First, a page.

FIGS. 7 and 8 generally illustrate movements of a sheet of media, the separation pad, and the media separator during a pick cycle. As shown in FIGS. 7 and 8, the media pick 64 rotates, picks up a sheet of media S from a media stack MS on a tray 66 and feeds the sheet of media through the nip to a feed path 68 of a media handling system, such as a Xerographic™ printing/copying apparatus. The media separator 10 is supported at pivot support joints 28R, 28L for pivotal movement about a common axis/axle of the system housing H. Bias spring 40 of bracket 12 engages a portion of the system housing H (not numbered; shown in cross-section) to rotate separation pad 14 into the nip with media pick 64 with a nip force Fnip. A retaining pawl 42 is shown arranged opposite a stop surface of the media processing system housing H (not numbered; shown in cross-section) to prevent over rotation of the media separator 10 and separation pad 14 into the nip when the media pick is removed, such as for jam access.

As shown in FIGS. 7 and 8, during each pick cycle media pick 64 frictionally engages and pulls/drives a sheet of media S into and through a nip formed between the media pick 64 and the media separator 10. Each sheet of media S fed through the nip engages the jaw and tongue region 26 of the web extension 24 and is guided into the nip to engage the first (high) friction region 16, 52 of the separation pad 14 (FIG. 7). The sheet of media S engages the high friction region 16, 52 of the separation pad 14 with a frictional force sufficient to drive the separation pad 14 to slide relative to the beam 30 of the bracket 12 in a feeding direction A of the sheet of media S. The sheet of media S thus acts against the bias force (spring bias force) of bias springs 46R, 46L and slides the separation pad 14 to the second position (FIG. 8). In this manner, the separation pad 14 exerts a retard/separation force against the sheet of media equal to the bias force of the bias springs 46R, 46L throughout the pick cycle.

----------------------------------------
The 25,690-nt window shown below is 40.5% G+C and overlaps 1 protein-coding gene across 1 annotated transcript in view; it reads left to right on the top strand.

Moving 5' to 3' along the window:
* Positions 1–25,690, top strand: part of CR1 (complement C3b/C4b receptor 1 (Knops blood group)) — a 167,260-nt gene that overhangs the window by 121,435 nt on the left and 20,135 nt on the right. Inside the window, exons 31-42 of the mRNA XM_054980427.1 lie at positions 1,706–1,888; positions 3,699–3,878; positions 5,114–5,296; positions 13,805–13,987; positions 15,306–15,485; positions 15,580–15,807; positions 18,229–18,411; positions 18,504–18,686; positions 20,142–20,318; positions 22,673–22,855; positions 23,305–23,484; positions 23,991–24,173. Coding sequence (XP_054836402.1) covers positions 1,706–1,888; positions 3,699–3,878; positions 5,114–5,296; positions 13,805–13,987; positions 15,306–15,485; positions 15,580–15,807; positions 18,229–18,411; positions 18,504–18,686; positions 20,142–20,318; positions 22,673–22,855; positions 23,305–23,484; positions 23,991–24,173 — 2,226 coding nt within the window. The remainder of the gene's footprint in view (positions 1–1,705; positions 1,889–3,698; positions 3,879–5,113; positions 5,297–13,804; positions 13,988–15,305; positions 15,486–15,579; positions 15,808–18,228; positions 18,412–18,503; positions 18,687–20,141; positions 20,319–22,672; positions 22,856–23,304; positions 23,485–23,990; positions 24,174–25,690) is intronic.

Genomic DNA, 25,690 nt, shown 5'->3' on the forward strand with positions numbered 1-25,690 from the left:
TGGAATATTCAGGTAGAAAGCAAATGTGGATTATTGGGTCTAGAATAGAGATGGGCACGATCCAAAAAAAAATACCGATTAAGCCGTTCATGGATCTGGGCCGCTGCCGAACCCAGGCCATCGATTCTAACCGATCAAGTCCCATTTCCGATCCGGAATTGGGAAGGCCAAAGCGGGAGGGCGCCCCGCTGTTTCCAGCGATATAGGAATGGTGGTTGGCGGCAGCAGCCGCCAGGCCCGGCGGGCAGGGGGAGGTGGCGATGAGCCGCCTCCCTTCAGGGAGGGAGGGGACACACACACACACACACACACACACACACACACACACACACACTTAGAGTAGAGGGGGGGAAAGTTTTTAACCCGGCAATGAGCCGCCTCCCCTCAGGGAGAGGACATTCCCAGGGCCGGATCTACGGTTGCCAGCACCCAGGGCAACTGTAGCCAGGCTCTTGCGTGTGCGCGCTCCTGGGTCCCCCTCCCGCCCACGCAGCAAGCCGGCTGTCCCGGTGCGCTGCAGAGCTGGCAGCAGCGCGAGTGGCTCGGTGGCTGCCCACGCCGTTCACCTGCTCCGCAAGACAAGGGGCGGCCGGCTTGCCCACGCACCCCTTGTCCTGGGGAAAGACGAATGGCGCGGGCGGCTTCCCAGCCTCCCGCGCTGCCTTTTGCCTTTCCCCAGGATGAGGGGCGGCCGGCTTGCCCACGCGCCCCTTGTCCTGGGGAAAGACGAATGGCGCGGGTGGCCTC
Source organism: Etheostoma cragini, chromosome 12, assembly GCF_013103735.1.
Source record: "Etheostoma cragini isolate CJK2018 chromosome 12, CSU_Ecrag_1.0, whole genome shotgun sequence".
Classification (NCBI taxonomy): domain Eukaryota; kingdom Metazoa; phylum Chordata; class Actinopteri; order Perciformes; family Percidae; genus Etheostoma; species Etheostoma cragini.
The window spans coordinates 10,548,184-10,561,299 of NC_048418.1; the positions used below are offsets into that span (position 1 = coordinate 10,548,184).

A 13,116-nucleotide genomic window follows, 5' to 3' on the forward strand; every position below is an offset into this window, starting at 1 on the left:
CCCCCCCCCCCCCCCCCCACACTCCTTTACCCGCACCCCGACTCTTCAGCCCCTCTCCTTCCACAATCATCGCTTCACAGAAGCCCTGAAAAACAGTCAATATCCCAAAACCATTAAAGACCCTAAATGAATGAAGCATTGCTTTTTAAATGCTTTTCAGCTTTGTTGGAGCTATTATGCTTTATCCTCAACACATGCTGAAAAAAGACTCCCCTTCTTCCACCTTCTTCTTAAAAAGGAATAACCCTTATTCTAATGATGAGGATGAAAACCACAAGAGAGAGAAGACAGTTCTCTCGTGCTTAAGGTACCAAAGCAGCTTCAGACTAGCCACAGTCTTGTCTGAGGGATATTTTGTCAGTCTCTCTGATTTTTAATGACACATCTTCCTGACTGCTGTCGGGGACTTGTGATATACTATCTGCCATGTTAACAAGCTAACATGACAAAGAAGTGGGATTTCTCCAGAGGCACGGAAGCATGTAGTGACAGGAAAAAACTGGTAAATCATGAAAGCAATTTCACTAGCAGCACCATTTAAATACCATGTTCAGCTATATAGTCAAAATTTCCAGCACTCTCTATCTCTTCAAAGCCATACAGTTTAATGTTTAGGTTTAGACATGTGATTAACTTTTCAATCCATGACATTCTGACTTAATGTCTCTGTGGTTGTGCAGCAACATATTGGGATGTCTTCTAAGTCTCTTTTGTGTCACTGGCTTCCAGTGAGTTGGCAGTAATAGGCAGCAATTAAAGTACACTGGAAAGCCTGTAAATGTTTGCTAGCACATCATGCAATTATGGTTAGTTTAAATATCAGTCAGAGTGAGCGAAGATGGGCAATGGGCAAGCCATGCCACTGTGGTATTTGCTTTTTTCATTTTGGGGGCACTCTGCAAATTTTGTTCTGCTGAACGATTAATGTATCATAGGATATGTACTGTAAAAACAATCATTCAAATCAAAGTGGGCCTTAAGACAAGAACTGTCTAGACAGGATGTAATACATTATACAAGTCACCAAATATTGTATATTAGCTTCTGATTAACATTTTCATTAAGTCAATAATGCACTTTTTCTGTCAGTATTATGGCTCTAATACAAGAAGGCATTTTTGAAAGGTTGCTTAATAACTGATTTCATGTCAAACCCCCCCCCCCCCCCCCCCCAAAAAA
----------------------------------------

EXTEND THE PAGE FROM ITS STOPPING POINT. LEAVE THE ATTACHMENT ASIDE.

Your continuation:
Design criteria for the dual friction separation pad and media separator of the present invention are similar to that of a retard roller. The retard/separation force Fret/sep between a sheet of media fed through the nip and in contact with the separator pad is the lesser of